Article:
A Race Against Time – Episode 09


After classes a few days later Elswita spotted Edward leaving the university grounds on foot. He had no books. His hands were shoved into his pockets. He appeared angry and upset.

Elswita followed him purely out of curiosity, dragging her heavy books with her.

He walked down Windmill Street, then crossed the road to Chappell Street. He glanced over his shoulder before he crossed a road that led to a row of shops and stepped into a tavern. Elswita watched and waited as passers-by glanced at her curiously.

Edward reappeared a few minutes later and began walking back in her direction. Elswita slipped into an alleyway. He walked past yards from where she’d stood. She breathed a sigh of relief as she popped her head out and saw the back of his tall frame making his way back towards the university.

When she felt it was safe she followed him again. Instead of turning left towards the university, he made a sharp right some way ahead. Elswita followed. As she turned the corner a hand covered her scream as she was dragged down the length of an alleyway and pushed against a wall.

Edward’s face was dark with anger. He also appeared frightened; terrified, in fact. She’d never seen such fear in a man’s face.

“What do you want, Elswita?” he said roughly.

His large hand was across her nose and mouth. She could hardly breathe. His eyes looked dangerous. He eased his hand from her mouth so she could speak, but still, he held her firmly against the rough wall.

“Nothing,” she said. “I want nothing.”

“What did you see?”

“Nothing,” she said.

He visibly relaxed, but did not let go of her.

“I suppose you think I had something to do with Christian’s shooting?” he said. “Is that why you’re following me?”

Elswita didn’t answer his question. Instead, she managed to say, “I know about you. You might be able to bully Christian, but you can’t bully me. You’re detestable.”

Elswita was horrified she’d revealed Christian’s secret, even to his tormentor. Her revelation enraged Edward further. His eyes turned to slits. His lips tightened to a gash. He raised his hand, balled his fist and . . .

“If you put your hand on her, you’ll have me to deal with!” George shouted.

Elswita almost fainted with relief.

* * * *

George knew.

He knew about Edward being a bully and a sycophant. George had been a guest in Christian’s London home on many occasions over the years. He’d watched Edward slink about like some malevolent spirit. He’d seen Christian’s reaction to him.

Fear could not be hidden. It could be detected in the eyes, the twitch of an eyebrow, the rising colour of one’s cheeks. Especially Christian, with his pale complexion and his readable blue eyes.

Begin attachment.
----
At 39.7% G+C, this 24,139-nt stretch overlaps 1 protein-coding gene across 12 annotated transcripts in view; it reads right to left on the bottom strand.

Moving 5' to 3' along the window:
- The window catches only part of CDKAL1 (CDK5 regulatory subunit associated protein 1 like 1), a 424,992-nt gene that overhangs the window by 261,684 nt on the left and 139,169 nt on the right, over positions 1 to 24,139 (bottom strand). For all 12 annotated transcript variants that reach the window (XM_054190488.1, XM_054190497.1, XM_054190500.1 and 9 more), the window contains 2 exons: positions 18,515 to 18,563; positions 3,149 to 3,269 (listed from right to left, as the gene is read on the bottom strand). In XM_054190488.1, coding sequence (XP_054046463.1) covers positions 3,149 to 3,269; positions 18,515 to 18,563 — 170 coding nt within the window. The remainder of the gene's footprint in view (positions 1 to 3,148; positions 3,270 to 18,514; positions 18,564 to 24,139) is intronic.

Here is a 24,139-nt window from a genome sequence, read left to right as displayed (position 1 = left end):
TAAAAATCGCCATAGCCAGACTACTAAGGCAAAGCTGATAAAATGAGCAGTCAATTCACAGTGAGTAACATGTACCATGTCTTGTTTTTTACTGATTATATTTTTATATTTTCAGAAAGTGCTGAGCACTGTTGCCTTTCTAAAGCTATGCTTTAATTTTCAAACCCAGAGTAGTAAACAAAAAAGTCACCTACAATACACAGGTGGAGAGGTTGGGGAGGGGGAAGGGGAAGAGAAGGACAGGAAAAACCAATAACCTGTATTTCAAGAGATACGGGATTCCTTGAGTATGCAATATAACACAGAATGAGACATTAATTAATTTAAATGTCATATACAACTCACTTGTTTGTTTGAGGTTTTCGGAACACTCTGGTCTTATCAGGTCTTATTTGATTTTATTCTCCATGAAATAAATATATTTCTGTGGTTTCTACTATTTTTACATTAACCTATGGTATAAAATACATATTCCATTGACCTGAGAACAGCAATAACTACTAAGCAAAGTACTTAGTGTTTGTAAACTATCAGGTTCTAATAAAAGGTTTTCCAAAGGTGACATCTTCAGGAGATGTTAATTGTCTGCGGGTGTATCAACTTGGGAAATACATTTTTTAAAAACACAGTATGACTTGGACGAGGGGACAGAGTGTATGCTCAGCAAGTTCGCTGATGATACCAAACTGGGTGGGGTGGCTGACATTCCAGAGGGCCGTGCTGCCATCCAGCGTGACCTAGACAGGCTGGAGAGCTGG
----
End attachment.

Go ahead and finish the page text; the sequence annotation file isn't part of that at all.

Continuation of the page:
Perhaps George should have said something, done something. At the time he’d been too young and did not know how to deal with such sensitive matters.

But this time, George caught Edward committing the most horrendous evil. It seemed he was about to strike Elswita.

Edward turned around, stunned. He threw Elswita to the ground and scarpered. George ran to Elswita’s side and pulled her up gently into his arms.

“Oh, George. Thank you.”

“Are you hurt?”

“No.”

She leaned her head against his shoulder and trembled. He held her tenderly.

“What were you thinking of, Elswita?” George said. “Edward is not a man to be played with.”

“I saw him leave the university in a rush. He didn’t have his books. I wondered where he was heading.”

George didn’t want to admit that he’d been watching Elswita, too. When he saw her from an upper window leaving the grounds at speed not long after midday, he rushed to follow her.

He’d lost her for a while until he spotted her in the distance being pulled into the alleyway.

Elswita eased away from his arms. Then she looked up at him. Her expression was unreadable. George took Elswita’s heavy bags from her. She did not resist.

“He seemed terrified,” she said.

“Terrified?”

“Yes, George. Something or someone frightened him. It was plain to see.”

George frowned.

“What on earth is going on?”

When they reached the main grounds of the university, George was firm.

“Elswita, I don’t want you following Edward or anyone else, for that matter. It’s far too dangerous. If you have any suspicions then you must come to me.”

For the first time, Elswita reached out her hand to George, and he took it in his own. It made his heart beat faster.

“Christian claimed to be my knight in shining armour,” she said. “Now I have two fearless knights. Thank you for coming to my aid.”

George would not be moved by her words without an assurance, a promise, that she would take no further risks.

“I mean it, Elswita. I want you to promise me you won’t do anything like this again.”

“I promise,” she said.

Alan Spink

Alan is a member of the “Friend” Fiction Team. He enjoys working closely with writers and being part of the creative process which sees storytelling ideas come to fruition. A keen reader, he also writes fiction and enjoys watching football and movies in his spare time. His one aspiring tip to new writers is to “write from your imagination”.